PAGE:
Computational biomedicine Structural Bioinformatics (PI Fraternali)

current project
s:

(a)

Role of flexibility in molecular recognition The present project is exclusively computational: we hope to
characterize
in
-
silico

these dynamical properties of protein folds and to suggest new experimental work to
confirm our findings.
Funded by Leverhul
me FF PI.

(b)

Transcriptional programs in melanoma metastasis
.
We will focus on identifying gene patterns driven by
Rho GTPases and controlling the two types of movement. Microarray data analysis coupled to Protein
-
Protein interaction analysis will generate su
b
-
networks characteristic of the underlying phenotype.
Mechanistic studies with RNAi and over
-
expression approaches and in vivo studies to understand the
roles of these genes in metastasis will be carried out.

Funded by Cancer Research UK (CRUK) FFCo
-
appli
cant, collaboration with Vicky Moreno, Anne Ridley Tony NG

(c)

Validation of the APOBEC3G
-
Vif interaction as a drug target.
Funded by Wellcome Trust FF Co
-
applicant, collaboration with Hendrick Huthoff and Michael Malim.

(d)

Novel tools to map allosteric networks
in proteins. We aim to parameterise our method using a test
-
set of
allosteric protein structures, to apply the parameterised method to the Abl kinase of the oncogenic Bcr
-
Abl protein and to develop the software into a coherent package.
Funded by BBSRC FF P
I.

(e)


Protein
-
protein interaction networks and DNA methylation.
A long
-
term objective of the presented
research could be the prediction of methylation sites and the effects of environmental factors onto these
occurrences in healthy and diseased individuals.

The partnership with Nestle’
-
research centre in
Lausanne is particularly interesting because one of their main focus is on ‘Good Food, Good Life’ with
specialised research on nutrition and health.
Funded by BBSRC FF PI Partnership with Nestle’
Lausanne.


3
.
Stochastic methods in medicine

current projects:

(a) Bayesian analysis of FLIM/FRET imaging data

Development of mathematical and computational methods for the Bayes
-
optimal extraction of molecular
information from fluorescence imaging data in the low pho
ton number regime, to improve significantly the

timescales over which proteomic events can be detected in vivo, and to handle fluorescence lifetime
heterogeneity. Collaboration with the University of Oxford (Vojnovic). Funded by EPSRC.

(b) Survival analysi
s for heterogeneous cohorts with competing risks

Development of a Bayesian generalisation of survival analysis that allows for cohort heterogeneity and
informative population
-
level competing risks. The method leads to formulae for extracting regression
par
ameters and identifying latent classes, tools for quantifying heterogeneity and risk correlations, and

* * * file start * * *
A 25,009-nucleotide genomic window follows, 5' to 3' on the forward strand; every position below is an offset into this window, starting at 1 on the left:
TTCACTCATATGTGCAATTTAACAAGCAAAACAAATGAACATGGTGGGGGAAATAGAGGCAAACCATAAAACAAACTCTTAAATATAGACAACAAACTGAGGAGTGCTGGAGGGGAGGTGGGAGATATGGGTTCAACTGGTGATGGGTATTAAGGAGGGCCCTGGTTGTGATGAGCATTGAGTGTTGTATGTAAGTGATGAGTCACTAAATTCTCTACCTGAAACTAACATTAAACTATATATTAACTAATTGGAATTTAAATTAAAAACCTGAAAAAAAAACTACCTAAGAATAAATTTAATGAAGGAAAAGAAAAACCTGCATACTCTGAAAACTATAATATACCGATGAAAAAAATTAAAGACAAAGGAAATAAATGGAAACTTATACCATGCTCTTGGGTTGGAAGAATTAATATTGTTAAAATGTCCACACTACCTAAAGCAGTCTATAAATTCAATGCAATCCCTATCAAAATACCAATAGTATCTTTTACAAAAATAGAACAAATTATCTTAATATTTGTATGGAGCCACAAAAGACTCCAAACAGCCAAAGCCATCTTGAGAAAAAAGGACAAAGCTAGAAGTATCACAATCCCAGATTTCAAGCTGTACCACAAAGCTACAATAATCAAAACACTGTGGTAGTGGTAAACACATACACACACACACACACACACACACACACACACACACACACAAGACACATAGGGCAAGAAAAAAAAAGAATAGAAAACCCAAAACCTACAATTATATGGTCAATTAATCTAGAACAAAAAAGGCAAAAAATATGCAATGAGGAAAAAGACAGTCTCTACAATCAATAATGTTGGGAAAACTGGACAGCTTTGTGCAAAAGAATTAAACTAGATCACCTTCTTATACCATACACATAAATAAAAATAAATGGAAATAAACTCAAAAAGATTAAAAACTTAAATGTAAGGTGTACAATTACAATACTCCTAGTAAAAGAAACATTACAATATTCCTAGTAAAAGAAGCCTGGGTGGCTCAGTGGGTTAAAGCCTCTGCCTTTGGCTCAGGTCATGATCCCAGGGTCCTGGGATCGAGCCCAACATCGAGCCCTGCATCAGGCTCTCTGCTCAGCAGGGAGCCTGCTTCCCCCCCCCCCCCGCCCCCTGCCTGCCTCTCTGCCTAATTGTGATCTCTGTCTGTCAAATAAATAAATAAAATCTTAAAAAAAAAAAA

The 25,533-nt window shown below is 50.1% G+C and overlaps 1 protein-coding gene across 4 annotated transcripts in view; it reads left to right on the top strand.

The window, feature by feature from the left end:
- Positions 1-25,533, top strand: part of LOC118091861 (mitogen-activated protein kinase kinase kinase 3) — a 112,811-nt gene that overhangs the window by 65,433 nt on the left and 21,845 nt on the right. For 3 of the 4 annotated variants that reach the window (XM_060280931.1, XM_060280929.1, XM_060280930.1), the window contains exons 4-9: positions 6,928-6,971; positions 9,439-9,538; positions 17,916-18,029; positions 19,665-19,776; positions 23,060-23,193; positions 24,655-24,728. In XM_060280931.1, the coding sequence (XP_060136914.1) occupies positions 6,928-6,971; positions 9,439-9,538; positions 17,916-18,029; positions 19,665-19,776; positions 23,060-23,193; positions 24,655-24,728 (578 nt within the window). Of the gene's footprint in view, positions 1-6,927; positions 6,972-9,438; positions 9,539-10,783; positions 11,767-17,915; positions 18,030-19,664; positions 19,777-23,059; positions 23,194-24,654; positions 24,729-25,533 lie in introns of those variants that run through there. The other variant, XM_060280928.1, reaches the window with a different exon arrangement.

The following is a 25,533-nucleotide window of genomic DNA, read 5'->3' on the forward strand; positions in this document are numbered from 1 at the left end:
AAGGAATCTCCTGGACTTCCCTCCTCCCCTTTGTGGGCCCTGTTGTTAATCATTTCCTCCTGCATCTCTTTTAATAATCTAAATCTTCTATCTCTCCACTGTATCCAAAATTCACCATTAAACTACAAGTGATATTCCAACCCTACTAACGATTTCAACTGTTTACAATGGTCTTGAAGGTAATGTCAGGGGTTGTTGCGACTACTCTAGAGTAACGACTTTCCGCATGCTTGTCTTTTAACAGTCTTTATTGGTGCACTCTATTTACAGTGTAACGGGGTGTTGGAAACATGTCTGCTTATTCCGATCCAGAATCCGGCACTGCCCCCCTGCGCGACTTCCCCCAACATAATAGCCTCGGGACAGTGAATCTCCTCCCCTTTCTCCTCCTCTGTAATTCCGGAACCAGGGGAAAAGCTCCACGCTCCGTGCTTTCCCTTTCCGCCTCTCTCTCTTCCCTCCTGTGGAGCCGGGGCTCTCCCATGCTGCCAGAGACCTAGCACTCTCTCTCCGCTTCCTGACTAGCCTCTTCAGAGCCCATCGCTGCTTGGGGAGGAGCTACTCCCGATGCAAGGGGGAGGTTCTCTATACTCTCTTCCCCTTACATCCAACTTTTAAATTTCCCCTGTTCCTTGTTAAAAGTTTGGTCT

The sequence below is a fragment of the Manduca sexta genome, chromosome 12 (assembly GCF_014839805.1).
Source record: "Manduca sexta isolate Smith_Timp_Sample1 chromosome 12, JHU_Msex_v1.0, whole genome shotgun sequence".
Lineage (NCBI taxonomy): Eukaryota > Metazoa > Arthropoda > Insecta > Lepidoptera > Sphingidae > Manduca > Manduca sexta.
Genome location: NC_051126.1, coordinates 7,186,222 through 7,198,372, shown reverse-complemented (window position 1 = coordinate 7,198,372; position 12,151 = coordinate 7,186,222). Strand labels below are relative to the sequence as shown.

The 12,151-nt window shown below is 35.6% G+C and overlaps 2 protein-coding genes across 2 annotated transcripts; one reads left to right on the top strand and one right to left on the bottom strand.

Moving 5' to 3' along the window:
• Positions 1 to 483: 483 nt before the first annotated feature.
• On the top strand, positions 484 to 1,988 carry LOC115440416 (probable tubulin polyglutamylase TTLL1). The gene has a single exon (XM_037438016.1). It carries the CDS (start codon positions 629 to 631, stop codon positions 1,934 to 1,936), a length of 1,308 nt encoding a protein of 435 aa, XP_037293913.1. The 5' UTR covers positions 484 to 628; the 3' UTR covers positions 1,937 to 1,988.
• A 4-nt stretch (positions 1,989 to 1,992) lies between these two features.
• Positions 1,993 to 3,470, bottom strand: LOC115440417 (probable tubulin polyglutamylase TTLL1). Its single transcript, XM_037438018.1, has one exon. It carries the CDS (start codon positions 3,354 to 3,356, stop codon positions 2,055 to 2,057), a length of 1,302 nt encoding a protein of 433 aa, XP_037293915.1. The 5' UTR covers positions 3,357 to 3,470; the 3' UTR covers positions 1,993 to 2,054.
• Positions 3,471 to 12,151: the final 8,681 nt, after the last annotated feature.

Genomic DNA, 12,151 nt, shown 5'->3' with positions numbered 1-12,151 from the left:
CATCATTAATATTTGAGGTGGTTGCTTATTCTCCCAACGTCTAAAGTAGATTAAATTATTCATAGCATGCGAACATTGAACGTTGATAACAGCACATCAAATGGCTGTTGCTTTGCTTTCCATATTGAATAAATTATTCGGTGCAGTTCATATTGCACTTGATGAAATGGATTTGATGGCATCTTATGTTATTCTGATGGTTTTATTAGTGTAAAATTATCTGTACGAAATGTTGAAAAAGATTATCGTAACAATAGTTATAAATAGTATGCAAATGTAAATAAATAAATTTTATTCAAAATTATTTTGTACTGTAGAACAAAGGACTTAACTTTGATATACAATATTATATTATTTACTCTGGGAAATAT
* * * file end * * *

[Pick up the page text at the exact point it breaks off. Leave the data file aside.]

formulae for overall and individual survival curves that are decontaminated for the effects of heterogeneity
and informative competing risks. Collaborati
on with the University of Uppsala (Holmberg, Garmo). Funded
my Prostate Action.

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(c) Dimension reduction and biomarker integration

Development of Bayesian models for dealing with fundamental problems in predicting medical outcome from

gene expression data,
viz. dimension mismatch (high dimensional signals with modest cohorts, leading to

overfitting and nonreproducibility of signatures) and integration with other biomarkers (clinical, imaging or

molecular). Dimension reduction is based either on using PPIN/GR
N data as constraints, or on unsupervised

latent variable (‘metagene’) analysis. Collaboration with KCL and international partners (FP7 network

IMAGINT) and Imperial College (Guo). Funded by EU and EPSRC.


Key contacts

Franca Fraternali (franca.fraternali@
googlemail.com), Ton Coolen (ton.coolen@kcl.ac.uk)


Group:Statistical Genentics Unit,
Division of Genetics and Molecular Medicine, Guys & IoP

Le
d by Cathryn Lewis and Mike Weale:

The Statistical Genetics Unit (SGDP, IoP, and Genetics & Molecular Medicine,
SoM) has substantial capacity
in analysis of genetic data (genotype and expression), integrating with clinical data, to identify and
characterise the genetic contributions to complex disease and traits. Four academics, 6 postdocs/fellows, 4
students. Capa
city to provide expertise in study design, analysis and interpretation. We have no core
funding for consultancy
-
level statistical analysis, but encourage longer
-
term collaborative research, joint
-
research projects and PhD students.
http://www.kcl.ac.uk/medicine/research/divisions/gmm/sections/clusters/statisticalgenetics.aspx

The four
academics are Cathryn

Lewis, Mike Weale
, Tom Price and Fruh
ling Rijsdijk.

Cathryn Lewis:

Research includes genetic risk estimation

-

statistical research programme with allied